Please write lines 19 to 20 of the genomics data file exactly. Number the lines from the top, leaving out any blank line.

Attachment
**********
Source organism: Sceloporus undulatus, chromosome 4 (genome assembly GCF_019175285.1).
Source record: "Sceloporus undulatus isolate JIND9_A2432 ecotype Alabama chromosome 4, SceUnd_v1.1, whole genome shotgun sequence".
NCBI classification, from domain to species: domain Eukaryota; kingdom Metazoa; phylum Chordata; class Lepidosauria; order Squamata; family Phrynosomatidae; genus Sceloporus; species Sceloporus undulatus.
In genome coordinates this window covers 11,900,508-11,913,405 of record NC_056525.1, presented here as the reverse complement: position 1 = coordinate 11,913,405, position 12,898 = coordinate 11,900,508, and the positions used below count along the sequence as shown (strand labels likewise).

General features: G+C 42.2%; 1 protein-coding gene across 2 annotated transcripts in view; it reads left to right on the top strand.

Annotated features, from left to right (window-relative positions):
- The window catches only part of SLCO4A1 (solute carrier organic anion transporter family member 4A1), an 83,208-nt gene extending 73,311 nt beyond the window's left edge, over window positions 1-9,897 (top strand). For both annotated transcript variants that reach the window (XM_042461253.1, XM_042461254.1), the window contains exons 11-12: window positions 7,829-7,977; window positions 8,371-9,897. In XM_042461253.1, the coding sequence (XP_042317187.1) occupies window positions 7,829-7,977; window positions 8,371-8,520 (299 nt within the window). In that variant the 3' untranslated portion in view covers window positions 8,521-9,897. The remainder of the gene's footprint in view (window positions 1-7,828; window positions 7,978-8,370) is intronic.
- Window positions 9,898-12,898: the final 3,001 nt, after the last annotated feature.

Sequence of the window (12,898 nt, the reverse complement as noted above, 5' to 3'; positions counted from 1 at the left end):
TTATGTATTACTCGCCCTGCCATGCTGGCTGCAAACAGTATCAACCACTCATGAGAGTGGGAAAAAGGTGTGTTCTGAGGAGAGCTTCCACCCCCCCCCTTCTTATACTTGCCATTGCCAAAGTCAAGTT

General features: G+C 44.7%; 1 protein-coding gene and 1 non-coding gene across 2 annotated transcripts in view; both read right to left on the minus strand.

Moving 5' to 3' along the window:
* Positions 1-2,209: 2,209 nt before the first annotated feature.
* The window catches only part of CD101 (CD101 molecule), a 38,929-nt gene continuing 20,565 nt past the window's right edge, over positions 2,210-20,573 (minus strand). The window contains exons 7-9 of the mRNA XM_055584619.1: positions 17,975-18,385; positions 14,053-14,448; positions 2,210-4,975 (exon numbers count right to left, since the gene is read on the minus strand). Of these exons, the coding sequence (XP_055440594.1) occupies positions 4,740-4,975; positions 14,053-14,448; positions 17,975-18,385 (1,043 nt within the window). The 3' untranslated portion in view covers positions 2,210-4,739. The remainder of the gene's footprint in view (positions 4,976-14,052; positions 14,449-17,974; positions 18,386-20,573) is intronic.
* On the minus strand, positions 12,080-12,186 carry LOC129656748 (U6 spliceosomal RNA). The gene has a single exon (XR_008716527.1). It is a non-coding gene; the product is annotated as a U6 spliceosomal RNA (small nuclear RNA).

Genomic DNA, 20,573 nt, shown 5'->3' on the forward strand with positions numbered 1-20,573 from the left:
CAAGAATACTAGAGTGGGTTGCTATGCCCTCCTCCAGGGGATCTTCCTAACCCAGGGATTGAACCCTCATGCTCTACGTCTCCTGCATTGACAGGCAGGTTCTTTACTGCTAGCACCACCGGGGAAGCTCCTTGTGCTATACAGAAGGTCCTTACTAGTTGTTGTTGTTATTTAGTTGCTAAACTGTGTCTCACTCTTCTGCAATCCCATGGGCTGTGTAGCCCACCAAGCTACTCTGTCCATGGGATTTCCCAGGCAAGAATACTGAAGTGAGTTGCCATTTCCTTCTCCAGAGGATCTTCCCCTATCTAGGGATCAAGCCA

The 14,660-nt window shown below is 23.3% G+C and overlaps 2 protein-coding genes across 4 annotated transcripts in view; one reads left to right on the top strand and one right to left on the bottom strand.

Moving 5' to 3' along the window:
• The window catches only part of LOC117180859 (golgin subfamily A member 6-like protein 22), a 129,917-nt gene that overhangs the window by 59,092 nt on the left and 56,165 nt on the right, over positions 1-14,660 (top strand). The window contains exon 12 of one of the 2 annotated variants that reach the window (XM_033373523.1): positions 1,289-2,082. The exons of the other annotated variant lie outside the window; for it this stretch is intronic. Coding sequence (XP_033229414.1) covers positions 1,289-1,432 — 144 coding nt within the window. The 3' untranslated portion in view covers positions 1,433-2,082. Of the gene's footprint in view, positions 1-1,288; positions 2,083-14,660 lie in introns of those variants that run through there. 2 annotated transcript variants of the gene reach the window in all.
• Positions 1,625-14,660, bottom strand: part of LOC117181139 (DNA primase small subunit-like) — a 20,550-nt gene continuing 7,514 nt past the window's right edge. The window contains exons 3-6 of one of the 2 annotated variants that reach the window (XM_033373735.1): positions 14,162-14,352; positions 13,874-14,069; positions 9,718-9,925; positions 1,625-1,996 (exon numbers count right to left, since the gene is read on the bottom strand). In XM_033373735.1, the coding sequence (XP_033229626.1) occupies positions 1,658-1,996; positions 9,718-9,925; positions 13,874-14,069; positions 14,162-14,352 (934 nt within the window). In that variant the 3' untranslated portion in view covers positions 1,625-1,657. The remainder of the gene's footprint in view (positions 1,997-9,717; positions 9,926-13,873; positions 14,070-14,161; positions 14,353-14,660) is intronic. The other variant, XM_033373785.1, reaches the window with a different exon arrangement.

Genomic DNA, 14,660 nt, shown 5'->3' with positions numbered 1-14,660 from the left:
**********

Moving 5' to 3' along the window:
• The window catches only part of LOC117180859 (golgin subfamily A member 6-like protein 22), a 129,917-nt gene that overhangs the window by 59,092 nt on the left and 56,165 nt on the right, over positions 1-14,660 (top strand). The window contains exon 12 of one of the 2 annotated variants that reach the window (XM_033373523.1): positions 1,289-2,082. The exons of the other annotated variant lie outside the window; for it this stretch is intronic. Coding sequence (XP_033229414.1) covers positions 1,289-1,432 — 144 coding nt within the window. The 3' untranslated portion in view covers positions 1,433-2,082. Of the gene's footprint in view, positions 1-1,288; positions 2,083-14,660 lie in introns of those variants that run through there. 2 annotated transcript variants of the gene reach the window in all.